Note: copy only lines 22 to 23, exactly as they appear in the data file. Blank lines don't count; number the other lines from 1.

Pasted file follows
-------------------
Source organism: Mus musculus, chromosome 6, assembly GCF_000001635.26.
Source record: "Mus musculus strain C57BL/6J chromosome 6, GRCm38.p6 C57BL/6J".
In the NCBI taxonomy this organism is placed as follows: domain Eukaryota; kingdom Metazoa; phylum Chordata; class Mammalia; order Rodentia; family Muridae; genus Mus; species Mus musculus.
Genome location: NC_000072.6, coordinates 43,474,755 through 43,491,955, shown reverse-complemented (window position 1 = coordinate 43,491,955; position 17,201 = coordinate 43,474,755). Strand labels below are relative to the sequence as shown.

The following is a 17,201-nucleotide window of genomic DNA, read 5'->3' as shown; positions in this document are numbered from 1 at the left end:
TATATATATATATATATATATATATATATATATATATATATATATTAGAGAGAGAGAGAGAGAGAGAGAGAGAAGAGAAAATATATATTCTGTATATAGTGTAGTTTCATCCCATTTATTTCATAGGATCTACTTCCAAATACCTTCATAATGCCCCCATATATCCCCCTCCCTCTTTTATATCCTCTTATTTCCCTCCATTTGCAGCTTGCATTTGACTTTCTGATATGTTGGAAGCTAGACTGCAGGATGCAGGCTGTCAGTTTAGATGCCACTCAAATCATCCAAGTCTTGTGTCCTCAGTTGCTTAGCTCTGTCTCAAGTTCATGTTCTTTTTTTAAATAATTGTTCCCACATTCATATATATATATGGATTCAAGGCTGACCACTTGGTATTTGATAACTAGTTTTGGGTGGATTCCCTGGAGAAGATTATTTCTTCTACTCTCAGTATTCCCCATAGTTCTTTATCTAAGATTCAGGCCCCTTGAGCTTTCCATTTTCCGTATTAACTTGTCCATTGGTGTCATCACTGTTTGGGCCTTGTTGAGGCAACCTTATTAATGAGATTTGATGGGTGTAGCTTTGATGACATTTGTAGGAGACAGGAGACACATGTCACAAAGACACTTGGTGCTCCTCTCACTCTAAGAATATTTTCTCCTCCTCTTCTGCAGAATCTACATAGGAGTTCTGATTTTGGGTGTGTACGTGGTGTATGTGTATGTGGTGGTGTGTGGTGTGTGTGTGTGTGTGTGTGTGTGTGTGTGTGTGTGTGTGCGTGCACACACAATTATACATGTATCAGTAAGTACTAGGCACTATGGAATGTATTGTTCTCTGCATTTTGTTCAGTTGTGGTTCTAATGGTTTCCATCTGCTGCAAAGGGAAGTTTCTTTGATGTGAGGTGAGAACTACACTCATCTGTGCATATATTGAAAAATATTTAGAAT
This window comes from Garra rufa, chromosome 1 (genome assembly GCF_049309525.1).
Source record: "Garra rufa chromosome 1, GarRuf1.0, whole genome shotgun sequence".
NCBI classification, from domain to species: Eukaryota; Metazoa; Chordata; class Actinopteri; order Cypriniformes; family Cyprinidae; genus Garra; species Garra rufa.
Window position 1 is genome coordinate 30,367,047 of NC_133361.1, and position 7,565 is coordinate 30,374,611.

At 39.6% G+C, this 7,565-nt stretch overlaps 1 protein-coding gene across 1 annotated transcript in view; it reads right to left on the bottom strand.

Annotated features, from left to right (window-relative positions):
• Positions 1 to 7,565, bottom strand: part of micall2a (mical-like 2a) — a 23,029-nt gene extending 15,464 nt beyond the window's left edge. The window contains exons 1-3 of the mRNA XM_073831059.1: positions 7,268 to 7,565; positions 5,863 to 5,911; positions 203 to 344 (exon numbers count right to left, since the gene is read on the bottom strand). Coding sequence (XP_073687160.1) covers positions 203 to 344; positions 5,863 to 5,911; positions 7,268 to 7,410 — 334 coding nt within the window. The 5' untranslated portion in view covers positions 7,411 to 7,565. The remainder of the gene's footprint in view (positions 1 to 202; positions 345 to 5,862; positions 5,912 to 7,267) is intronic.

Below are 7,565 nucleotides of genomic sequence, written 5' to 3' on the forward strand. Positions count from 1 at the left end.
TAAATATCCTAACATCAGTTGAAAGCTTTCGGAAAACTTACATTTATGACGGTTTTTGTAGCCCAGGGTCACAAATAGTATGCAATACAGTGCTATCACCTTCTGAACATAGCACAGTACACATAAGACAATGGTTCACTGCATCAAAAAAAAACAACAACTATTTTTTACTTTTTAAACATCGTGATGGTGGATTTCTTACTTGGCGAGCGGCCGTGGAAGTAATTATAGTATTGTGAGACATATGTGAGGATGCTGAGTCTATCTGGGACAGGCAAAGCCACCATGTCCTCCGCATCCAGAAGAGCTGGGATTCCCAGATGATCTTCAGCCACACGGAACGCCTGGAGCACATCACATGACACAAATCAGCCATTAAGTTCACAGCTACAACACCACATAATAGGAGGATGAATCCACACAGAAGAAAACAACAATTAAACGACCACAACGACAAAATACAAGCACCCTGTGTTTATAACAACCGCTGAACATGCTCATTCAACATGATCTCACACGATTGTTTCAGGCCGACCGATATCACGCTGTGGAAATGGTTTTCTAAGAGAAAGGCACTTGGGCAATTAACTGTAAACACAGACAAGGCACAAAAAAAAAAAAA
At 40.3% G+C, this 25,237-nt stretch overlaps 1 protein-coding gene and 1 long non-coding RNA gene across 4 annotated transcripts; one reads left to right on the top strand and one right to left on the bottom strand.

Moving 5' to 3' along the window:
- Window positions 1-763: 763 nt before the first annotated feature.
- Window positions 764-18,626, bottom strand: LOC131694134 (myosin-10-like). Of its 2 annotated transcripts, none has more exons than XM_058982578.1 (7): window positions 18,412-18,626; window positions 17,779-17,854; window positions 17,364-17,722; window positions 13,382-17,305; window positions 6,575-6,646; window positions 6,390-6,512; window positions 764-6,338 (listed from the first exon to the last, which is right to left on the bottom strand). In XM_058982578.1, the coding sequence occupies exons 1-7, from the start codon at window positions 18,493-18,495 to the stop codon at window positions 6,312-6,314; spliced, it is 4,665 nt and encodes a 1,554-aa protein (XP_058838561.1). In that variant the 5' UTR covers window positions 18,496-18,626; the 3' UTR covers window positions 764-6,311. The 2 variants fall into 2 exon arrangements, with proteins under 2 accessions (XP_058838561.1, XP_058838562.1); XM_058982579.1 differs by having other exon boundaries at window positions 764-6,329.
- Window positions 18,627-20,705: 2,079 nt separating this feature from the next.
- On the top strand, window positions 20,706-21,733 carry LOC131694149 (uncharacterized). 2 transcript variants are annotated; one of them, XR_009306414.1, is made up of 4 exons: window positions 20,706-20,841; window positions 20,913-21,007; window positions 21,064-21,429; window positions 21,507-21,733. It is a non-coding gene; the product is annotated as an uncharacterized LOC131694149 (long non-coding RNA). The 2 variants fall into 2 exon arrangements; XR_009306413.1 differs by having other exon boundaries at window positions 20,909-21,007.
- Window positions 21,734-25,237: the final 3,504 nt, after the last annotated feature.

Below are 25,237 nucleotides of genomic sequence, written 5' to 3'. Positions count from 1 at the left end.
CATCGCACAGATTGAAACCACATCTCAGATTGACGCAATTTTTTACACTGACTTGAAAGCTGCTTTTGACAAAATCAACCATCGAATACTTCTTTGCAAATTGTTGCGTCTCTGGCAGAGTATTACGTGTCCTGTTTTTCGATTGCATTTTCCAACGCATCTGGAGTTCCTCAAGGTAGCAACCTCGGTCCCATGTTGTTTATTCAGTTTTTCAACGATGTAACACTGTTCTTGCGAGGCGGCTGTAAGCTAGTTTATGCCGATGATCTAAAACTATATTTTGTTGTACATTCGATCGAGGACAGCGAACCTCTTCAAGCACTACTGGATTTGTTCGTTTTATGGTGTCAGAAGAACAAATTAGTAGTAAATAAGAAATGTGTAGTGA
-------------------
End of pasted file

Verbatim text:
- Window positions 21,734-25,237: the final 3,504 nt, after the last annotated feature.

Below are 25,237 nucleotides of genomic sequence, written 5' to 3'. Positions count from 1 at the left end.